Dear Parents and Girls,

We are looking forward to our big 140th Birthday celebration on 6th July with a BHHS Race for Life. As part of the preparations we have been looking at the lives of our earliest students.

Our School Librarian, Lucy Dean, has been exploring the School archives casting light on a fascinating period of women’s history. Founded in 1873, the Girls’ Public Day School Trust was set up following a public meeting at the Royal Albert Hall organised by two sisters active in what became the Women’s Education Union, Maria Grey and Emily Shirreff. The Trust was established on firm principals of academic achievement and women’s rights and opened its first school in Chelsea with others swiftly following around the country. Brighton was the seventh school to be created and took up residence in Milton Hall, Montpelier Road in 1876.

The first teachers at the school were university-educated, although prevented from obtaining a degree from the institutions they had attended. The first Head, Miss Creak, had been at a boys’ preparatory school in Hove where her father was headmaster. She entered Newnham College, Cambridge at the age of 16 and by 21 she was back in Brighton inspiring many of her new pupils at Brighton High School to apply to university.

The initial in-take of 17 pupils at BHS included the future novelist and poet, Amy Levy, dubbed “the Jewish Jane Austen”. She had already published a volume of poetry when she became the first Jewish student at Newnham College. Oscar Wilde described her as “a girl of genius” and her novel Reuben Sachs (seen as a counter-point to George Eliot’s Daniel Deronda), “a classic”. Boys were allowed to attend BHS to a certain age, and so her brothers, Alfred, Willy and Ned accompanied her.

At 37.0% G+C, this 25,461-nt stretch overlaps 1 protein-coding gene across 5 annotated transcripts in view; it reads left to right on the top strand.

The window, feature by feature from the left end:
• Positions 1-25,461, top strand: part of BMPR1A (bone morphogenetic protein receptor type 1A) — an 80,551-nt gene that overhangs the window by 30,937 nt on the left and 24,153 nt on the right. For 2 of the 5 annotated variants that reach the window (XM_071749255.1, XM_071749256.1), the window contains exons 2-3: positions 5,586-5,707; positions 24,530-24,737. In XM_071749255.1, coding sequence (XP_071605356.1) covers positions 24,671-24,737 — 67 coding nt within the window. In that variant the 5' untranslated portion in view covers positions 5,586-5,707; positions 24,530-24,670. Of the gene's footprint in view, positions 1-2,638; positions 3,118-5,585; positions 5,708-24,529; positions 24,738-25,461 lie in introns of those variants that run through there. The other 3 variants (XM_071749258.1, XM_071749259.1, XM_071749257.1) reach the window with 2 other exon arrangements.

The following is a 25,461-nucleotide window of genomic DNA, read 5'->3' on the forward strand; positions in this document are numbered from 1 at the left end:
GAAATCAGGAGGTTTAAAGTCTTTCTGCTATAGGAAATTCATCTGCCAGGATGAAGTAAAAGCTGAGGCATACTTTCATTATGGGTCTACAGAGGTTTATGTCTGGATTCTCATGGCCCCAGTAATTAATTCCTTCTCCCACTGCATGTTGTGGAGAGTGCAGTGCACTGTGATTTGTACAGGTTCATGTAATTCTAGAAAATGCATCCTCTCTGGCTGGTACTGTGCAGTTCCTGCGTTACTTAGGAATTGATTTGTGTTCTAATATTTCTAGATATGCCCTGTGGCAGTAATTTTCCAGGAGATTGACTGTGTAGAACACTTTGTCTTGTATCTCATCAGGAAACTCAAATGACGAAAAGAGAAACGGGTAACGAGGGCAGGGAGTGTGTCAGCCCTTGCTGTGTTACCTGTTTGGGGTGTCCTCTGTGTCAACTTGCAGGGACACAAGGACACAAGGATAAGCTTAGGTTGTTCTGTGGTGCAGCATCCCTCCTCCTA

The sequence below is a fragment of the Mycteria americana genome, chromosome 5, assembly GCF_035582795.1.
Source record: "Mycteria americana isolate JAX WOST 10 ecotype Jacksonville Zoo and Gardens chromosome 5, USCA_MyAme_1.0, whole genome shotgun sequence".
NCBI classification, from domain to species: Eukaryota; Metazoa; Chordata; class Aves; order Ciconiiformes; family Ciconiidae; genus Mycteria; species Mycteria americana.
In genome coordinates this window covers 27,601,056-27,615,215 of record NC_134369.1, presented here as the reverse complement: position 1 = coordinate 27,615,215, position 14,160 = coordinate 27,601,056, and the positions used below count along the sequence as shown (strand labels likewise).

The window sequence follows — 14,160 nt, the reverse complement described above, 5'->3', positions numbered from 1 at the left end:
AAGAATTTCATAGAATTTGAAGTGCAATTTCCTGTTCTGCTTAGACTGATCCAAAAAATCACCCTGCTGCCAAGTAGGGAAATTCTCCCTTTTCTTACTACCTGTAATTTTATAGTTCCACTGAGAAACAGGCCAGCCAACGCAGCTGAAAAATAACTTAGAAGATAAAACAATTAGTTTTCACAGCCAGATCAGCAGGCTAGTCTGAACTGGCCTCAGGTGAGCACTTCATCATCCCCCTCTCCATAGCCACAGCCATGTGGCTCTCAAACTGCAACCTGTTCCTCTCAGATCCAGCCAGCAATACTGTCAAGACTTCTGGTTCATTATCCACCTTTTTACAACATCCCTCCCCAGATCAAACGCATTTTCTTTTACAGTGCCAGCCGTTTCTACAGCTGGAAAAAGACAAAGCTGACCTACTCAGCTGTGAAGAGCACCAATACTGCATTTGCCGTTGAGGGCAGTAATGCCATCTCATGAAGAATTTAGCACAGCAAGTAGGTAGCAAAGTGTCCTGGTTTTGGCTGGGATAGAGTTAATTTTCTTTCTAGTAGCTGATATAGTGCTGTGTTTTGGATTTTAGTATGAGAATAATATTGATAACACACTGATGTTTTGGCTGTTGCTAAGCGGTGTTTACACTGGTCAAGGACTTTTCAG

Amy’s friends, the Black sisters, daughters of Brighton’s town clerk and coroner, were also among the first pupils. Clementina, the eldest of 8 children tasked with caring for her siblings on the death of her mother and the ill-health of her father, became a teacher of mathematics and was active in the Women’s Trade Union League. She was an early advocate of equal pay and helped organise the match girls’ strike at Bryant & May. She also published seven novels. Her sister Constance received a government scholarship to attend Newnham College and went on to marry the publisher David Garnett. She was the first to translate the Russian Greats, introducing Chekhov, Dostoevsky, Tolstoy and Turgenev for an English readership. In total she translated more than 60 texts, many of which are still in print.

By 1880, the school had expanded to over 100 pupils and moved to its current home in Thomas Kemp’s former residence, The Temple. The Martindale sisters, Hilda and Louisa, attended BHS at this time. Their mother, also Louisa, was a member of the Women’s Liberal Federation and the National Union of Women’s Suffrage. Unsurprisingly the girls would go on to have public careers, Hilda earning an OBE for her work as HM Inspector of Factories, Southern Division and Louisa being accepted to study medicine at Royal Holloway at the age of 17. Louisa had her own practice in Brighton and went on to set up the New Sussex Hospital for Women in Windlesham Road, courting controversy by writing about and treating conditions associated with prostitution. She pioneered the early treatment of breast and cervical cancers and wrote several books on women’s health. During the First World War she worked in a field hospital in France and was a surgeon in the Second World War in London. She received a CBE in 1931.

Due to its success and increase in numbers, the school moved to the Temple in 1880. Following a series of leaks from the Temple’s original roof, the Headmistress and Art teacher came up with a plan to provide more teaching space by replacing the dome with a Mansard roof, affording dedicated Art and Science rooms, and the staff room at the foot of the stairs became the Library. These were opened in 1912, when the school was renamed Brighton & Hove High School.

So many BHHS girls over the past 140 years have gone on to do many wonderful, ground-breaking things. We hope to do their memory proud by coming together as a school community for a good social cause on 6th July. See you then!